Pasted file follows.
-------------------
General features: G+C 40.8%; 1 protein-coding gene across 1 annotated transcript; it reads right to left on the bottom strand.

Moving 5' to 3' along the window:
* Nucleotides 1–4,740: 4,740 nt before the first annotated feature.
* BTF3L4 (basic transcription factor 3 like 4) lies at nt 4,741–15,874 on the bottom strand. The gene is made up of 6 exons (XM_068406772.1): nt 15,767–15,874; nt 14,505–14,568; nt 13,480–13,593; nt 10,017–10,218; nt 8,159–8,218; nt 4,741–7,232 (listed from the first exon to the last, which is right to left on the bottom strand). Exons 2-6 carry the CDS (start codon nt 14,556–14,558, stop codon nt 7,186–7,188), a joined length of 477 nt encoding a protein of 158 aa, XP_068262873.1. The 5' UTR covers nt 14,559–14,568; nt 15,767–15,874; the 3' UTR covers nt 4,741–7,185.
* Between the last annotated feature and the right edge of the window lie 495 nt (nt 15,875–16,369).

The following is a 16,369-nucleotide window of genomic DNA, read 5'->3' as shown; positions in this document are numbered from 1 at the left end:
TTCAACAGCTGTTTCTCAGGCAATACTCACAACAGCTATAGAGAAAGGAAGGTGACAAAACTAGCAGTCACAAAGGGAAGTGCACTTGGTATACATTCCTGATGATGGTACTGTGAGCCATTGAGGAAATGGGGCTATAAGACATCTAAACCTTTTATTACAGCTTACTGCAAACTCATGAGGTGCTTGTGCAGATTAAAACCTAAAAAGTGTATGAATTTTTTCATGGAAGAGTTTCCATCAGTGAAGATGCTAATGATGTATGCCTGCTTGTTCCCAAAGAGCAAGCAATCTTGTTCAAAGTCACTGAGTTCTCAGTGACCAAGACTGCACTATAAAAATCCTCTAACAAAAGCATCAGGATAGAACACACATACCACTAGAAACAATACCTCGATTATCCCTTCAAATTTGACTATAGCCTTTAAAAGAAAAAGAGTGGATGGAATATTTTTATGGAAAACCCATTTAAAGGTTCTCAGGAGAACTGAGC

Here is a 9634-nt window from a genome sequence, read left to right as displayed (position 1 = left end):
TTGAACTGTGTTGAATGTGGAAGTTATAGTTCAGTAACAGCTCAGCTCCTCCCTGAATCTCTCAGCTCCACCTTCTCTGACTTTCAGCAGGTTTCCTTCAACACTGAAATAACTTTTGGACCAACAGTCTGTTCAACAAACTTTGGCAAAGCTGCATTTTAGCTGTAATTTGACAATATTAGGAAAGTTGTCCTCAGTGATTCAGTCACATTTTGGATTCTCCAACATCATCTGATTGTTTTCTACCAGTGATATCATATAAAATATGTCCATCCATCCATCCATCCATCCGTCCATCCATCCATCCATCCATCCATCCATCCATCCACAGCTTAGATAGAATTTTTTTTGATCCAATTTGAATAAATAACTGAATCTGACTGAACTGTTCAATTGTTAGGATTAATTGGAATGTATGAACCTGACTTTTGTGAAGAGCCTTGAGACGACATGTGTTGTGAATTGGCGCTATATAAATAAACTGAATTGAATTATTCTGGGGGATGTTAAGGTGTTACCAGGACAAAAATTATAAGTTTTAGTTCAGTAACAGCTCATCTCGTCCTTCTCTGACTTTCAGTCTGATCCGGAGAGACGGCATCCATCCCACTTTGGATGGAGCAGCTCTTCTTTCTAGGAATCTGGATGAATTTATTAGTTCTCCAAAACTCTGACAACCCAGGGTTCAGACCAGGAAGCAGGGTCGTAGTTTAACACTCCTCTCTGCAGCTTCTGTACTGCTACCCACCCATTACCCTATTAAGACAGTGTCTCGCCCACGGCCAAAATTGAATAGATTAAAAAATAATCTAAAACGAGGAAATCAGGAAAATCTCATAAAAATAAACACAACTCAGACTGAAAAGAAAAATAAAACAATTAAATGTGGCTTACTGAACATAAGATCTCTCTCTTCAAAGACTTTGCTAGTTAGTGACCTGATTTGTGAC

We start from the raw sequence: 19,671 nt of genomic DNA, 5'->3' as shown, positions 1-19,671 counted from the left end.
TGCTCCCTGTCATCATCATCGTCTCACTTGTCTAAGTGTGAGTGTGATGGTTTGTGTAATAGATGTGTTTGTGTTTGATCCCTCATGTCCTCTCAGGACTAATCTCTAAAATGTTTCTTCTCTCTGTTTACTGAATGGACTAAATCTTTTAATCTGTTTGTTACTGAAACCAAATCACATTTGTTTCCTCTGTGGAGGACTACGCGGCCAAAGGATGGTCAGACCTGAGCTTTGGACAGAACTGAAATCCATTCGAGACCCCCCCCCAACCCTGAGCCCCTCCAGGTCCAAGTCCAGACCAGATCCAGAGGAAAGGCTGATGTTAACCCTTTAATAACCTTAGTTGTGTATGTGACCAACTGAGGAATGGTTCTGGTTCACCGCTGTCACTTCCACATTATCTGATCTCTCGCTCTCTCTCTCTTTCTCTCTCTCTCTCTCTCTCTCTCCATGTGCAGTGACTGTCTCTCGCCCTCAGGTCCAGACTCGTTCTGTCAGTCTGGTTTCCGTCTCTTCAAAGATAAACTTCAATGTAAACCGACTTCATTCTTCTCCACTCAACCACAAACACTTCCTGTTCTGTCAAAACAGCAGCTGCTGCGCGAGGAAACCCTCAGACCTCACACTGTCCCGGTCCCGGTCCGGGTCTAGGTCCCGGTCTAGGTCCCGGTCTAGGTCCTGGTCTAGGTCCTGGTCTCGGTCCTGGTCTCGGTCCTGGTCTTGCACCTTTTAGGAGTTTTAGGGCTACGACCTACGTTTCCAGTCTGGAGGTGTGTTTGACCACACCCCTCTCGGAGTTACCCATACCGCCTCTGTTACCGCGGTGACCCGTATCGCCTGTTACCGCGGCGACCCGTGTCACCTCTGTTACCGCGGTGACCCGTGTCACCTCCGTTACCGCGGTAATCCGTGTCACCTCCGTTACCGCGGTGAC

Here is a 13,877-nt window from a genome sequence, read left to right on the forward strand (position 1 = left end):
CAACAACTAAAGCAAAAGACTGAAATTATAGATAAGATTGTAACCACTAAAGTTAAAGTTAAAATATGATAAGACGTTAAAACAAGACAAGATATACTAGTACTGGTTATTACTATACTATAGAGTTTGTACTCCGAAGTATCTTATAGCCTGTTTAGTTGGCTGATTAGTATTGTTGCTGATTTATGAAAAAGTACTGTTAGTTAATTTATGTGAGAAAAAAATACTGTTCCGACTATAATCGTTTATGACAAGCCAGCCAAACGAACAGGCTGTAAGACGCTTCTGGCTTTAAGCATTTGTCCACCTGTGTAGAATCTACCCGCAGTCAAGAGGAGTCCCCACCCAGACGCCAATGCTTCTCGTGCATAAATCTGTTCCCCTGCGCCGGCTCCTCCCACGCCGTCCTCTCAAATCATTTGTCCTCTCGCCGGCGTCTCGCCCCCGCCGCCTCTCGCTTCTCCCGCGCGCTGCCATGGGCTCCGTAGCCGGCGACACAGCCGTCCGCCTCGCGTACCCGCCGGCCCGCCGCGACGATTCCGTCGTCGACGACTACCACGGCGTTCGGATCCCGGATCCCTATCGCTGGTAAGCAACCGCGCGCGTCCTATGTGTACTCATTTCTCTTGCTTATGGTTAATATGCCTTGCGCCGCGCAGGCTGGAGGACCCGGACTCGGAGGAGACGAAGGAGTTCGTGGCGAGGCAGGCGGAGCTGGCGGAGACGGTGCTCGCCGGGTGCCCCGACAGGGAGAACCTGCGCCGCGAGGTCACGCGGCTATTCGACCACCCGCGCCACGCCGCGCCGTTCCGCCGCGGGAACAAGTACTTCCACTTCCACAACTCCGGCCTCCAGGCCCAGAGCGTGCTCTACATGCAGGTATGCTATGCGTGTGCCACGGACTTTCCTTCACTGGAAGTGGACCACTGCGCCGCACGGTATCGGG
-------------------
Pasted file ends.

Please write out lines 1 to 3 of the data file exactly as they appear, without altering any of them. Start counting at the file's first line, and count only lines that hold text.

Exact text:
General features: G+C 40.8%; 1 protein-coding gene across 1 annotated transcript; it reads right to left on the bottom strand.

Moving 5' to 3' along the window:
* Nucleotides 1–4,740: 4,740 nt before the first annotated feature.